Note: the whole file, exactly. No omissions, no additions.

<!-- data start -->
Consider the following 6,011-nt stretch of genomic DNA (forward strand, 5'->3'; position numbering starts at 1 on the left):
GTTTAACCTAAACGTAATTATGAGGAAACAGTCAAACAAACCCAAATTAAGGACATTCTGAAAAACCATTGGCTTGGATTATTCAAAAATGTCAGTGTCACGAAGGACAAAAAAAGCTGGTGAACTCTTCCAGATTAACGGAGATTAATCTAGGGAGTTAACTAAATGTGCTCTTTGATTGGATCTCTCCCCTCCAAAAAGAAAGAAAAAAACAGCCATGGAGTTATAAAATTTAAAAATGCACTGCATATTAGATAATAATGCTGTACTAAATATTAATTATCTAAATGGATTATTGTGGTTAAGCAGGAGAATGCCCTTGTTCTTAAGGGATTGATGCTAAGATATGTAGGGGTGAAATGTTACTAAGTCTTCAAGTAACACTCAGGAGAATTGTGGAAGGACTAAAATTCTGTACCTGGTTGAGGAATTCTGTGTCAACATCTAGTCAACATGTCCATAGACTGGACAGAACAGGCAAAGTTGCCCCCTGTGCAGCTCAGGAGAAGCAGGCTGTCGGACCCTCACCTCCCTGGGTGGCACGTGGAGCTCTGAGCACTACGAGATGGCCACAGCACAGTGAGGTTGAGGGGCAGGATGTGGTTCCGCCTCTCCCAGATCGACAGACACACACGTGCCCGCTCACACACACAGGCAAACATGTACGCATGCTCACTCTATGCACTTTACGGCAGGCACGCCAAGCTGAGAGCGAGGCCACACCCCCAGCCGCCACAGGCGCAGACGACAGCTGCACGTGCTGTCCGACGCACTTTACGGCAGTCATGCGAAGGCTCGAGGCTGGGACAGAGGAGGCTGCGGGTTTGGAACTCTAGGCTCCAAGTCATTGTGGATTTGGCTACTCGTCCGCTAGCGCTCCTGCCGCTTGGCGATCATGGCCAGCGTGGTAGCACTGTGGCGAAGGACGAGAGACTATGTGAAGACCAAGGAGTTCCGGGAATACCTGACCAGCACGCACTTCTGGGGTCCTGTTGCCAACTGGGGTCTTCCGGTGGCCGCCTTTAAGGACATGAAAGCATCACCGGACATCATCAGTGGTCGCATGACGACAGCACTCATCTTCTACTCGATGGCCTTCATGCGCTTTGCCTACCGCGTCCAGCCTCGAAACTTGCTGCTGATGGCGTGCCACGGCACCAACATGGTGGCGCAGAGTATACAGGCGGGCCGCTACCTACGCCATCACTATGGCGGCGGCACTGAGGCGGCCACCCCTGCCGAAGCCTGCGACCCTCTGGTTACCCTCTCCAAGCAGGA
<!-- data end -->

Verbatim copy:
Consider the following 6,011-nt stretch of genomic DNA (forward strand, 5'->3'; position numbering starts at 1 on the left):
GTTTAACCTAAACGTAATTATGAGGAAACAGTCAAACAAACCCAAATTAAGGACATTCTGAAAAACCATTGGCTTGGATTATTCAAAAATGTCAGTGTCACGAAGGACAAAAAAAGCTGGTGAACTCTTCCAGATTAACGGAGATTAATCTAGGGAGTTAACTAAATGTGCTCTTTGATTGGATCTCTCCCCTCCAAAAAGAAAGAAAAAAACAGCCATGGAGTTATAAAATTTAAAAATGCACTGCATATTAGATAATAATGCTGTACTAAATATTAATTATCTAAATGGATTATTGTGGTTAAGCAGGAGAATGCCCTTGTTCTTAAGGGATTGATGCTAAGATATGTAGGGGTGAAATGTTACTAAGTCTTCAAGTAACACTCAGGAGAATTGTGGAAGGACTAAAATTCTGTACCTGGTTGAGGAATTCTGTGTCAACATCTAGTCAACATGTCCATAGACTGGACAGAACAGGCAAAGTTGCCCCCTGTGCAGCTCAGGAGAAGCAGGCTGTCGGACCCTCACCTCCCTGGGTGGCACGTGGAGCTCTGAGCACTACGAGATGGCCACAGCACAGTGAGGTTGAGGGGCAGGATGTGGTTCCGCCTCTCCCAGATCGACAGACACACACGTGCCCGCTCACACACACAGGCAAACATGTACGCATGCTCACTCTATGCACTTTACGGCAGGCACGCCAAGCTGAGAGCGAGGCCACACCCCCAGCCGCCACAGGCGCAGACGACAGCTGCACGTGCTGTCCGACGCACTTTACGGCAGTCATGCGAAGGCTCGAGGCTGGGACAGAGGAGGCTGCGGGTTTGGAACTCTAGGCTCCAAGTCATTGTGGATTTGGCTACTCGTCCGCTAGCGCTCCTGCCGCTTGGCGATCATGGCCAGCGTGGTAGCACTGTGGCGAAGGACGAGAGACTATGTGAAGACCAAGGAGTTCCGGGAATACCTGACCAGCACGCACTTCTGGGGTCCTGTTGCCAACTGGGGTCTTCCGGTGGCCGCCTTTAAGGACATGAAAGCATCACCGGACATCATCAGTGGTCGCATGACGACAGCACTCATCTTCTACTCGATGGCCTTCATGCGCTTTGCCTACCGCGTCCAGCCTCGAAACTTGCTGCTGATGGCGTGCCACGGCACCAACATGGTGGCGCAGAGTATACAGGCGGGCCGCTACCTACGCCATCACTATGGCGGCGGCACTGAGGCGGCCACCCCTGCCGAAGCCTGCGACCCTCTGGTTACCCTCTCCAAGCAGGA